About two hours before we reach our overnight stop, we venture off the track to play in the dunes. Christophe is in his element…He tackles the same dune over and over again, the Sherpa making ascent and descent quite effortless. One of the Kerax trucks gets stuck (only because the driver isn’t going fastenough to summit a dune) and there is much shouting in French and gesticulating at the unfortunate individual.
As we get close to the historical site of Petra, the road becomes narrow and tortuous. How tour buses pass by, I just don’t know. In just a few kilometres (of mostly hairpin bends), the vehicles climb from 420 m below sea level to almost 1 200 metres above.
At around 20:00 we reach our ‘hotel’ for the night. I say ‘hotel’ because we are camping in the shadows of the mountains near Petra. King Areta’s IV Luxury Camp does however offer hot showers, a treat after a long day on the road. Remarkably, it also offers a chef that produces the most incredible pasta– precisely what I did not expect in the middle of Jordan.
The following morning we rise early and the convoy drives a short way down the road to Petra. This time I hop into a Kerax 450.26 6×6, which has a GVW of 26t, apayload of 12t and is powered by the Euro4 Renault DXi, a 10.8-l motor that churns out331 kW of power and 2 140 Nm of torque.
The Kerax is ably piloted by the only lady driver in the current group – Valérie Bonnefoux, a petite and pretty 39-year-old from Renault’s sales office. The gearbox is the ZF16S 2220TO, and she manages it quite deftly, changing as though she has been doing this all her life. I am about to ask her about her experience driving trucks when we arrive at the ancient city of Petra.
A British journalist with the nickname of ‘Ding’, another of his countrymen with a fetish for G&Ts and yours truly tackle this truly unbelievable attraction. Ding isn’t keen – he says he cannot understand how anyone could ever get excited about a pile of rocks. Three hours later, Mr G&T and I have to haul him out of Petra by the lens of his Nikon… He’s still drooling over the pile of rocks and the convoy is about to depart. We’ve only tipped the iceberg in terms of visiting this sensational place. The site measures over 65 km and, if you want to see absolutely every rock, it would take a month.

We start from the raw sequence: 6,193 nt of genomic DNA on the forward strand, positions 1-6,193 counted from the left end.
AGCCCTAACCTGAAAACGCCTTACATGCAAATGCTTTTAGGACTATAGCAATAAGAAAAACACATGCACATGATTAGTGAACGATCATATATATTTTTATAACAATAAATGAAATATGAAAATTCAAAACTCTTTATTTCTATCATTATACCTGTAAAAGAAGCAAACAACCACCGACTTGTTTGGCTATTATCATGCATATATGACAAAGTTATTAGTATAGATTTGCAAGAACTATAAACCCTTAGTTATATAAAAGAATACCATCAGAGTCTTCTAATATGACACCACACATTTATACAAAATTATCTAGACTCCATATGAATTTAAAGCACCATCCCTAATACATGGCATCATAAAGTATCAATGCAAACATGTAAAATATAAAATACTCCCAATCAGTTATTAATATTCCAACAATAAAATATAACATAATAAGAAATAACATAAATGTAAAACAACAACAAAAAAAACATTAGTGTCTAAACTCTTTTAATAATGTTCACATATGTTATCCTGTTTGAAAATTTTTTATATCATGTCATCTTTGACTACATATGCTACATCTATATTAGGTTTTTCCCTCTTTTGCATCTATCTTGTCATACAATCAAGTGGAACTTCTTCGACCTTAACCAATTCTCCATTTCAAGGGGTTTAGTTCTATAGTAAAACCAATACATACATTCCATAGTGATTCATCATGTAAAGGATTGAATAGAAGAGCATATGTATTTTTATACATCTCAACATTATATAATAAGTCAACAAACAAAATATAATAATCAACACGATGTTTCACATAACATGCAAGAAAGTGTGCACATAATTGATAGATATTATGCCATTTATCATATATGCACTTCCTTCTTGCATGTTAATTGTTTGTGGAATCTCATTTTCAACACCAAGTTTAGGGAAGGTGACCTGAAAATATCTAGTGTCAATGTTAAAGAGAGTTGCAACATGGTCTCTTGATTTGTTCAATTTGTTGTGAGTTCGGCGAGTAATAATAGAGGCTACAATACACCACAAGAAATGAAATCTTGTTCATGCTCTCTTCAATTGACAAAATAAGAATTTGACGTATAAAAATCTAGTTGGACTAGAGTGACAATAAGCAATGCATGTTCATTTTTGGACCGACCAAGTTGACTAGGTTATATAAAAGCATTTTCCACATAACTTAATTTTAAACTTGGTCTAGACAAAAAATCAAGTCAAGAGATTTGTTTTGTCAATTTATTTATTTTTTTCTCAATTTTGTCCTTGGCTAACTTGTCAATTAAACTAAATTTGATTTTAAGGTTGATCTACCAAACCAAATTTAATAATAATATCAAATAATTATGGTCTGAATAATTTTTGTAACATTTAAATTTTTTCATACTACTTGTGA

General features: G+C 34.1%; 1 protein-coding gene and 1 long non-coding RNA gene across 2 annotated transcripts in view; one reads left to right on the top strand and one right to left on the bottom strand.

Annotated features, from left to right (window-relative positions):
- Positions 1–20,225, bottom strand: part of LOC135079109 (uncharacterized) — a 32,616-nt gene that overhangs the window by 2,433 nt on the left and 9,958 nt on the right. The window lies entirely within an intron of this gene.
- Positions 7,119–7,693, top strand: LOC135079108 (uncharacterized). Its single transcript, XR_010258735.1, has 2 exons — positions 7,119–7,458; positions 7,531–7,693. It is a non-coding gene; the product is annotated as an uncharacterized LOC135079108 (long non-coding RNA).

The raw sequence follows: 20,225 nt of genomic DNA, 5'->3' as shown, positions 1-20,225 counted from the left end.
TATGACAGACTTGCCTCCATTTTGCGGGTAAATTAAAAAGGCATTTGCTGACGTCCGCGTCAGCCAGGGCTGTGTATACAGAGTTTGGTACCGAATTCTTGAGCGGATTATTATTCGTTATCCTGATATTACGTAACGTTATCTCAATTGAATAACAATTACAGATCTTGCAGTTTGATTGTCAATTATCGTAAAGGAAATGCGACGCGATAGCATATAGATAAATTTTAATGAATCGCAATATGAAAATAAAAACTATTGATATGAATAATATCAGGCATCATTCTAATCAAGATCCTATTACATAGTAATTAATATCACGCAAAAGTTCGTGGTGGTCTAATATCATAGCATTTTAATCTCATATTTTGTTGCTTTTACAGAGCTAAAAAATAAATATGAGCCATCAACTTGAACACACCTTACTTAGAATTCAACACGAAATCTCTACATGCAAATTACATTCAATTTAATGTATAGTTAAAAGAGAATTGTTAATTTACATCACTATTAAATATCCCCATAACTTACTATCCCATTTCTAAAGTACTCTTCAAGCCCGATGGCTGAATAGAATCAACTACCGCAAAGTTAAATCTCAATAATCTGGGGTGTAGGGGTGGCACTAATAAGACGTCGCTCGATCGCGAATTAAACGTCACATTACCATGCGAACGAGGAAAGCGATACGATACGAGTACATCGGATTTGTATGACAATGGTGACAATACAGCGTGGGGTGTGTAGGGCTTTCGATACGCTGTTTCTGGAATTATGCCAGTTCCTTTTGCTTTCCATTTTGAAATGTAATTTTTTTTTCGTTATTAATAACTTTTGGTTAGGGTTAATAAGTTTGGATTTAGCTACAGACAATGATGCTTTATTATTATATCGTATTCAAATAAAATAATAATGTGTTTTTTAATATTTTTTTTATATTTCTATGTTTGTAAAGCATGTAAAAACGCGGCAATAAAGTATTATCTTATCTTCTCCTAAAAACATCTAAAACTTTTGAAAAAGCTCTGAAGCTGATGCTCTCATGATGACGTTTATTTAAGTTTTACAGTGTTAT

Leaving Petra, we are peeved when we are unceremoniously led over to a dented old Nissan Patrol. We try to establish why we aren’t allowed in a Renault in some formor shape and discover that VIP customers have this privilege. Feeling rather precious and unloved, yours truly and the two British journalists grumble as we leave the busy little town of Petra and head in the direction of Wadi Rum.
But what a wonderful experience this turns out to be. Our driver – we call him Fangio – is undoubtedly completely insane. Either that or he’s a wannabe racing driver. Irrespective of the diagnosis, he drives like a man possessed, hurling the little Patrol at every dune and rock in sight. Once he has passed the entire convoy, he screeches to a halt, leaps out of the Patrol and we jump out to take photographs. So does a particularly rude Frenchman whom the Poms name David Bailey. David believes that he is the one and only photographer who deserves to get a good shot and if anyone stands anywhere close, he yells “S’il vous plait!” and gesticulates madly. I wonder if he has been spending time with Fangio…
Once the convoy has rumbled past, we tumble back into the Patrol with Fangio and then it’s another mad dash to the next photographic point. When another Nissan Patrol tries to pass Fangio,the sclerosis of the brain becomes markedly more apparent – and his driving goes from bad to utterly horrific. I keep on wondering when he is going to toss the vehicle over, when the Patrol will simply die or when we could meet the same fate. None of these scenarios materialise and it’s all such great fun. I am ever so impressed at the ladder chassis of the Patrol – Fangio seems unable to break the vehicle, despite his most arduous efforts.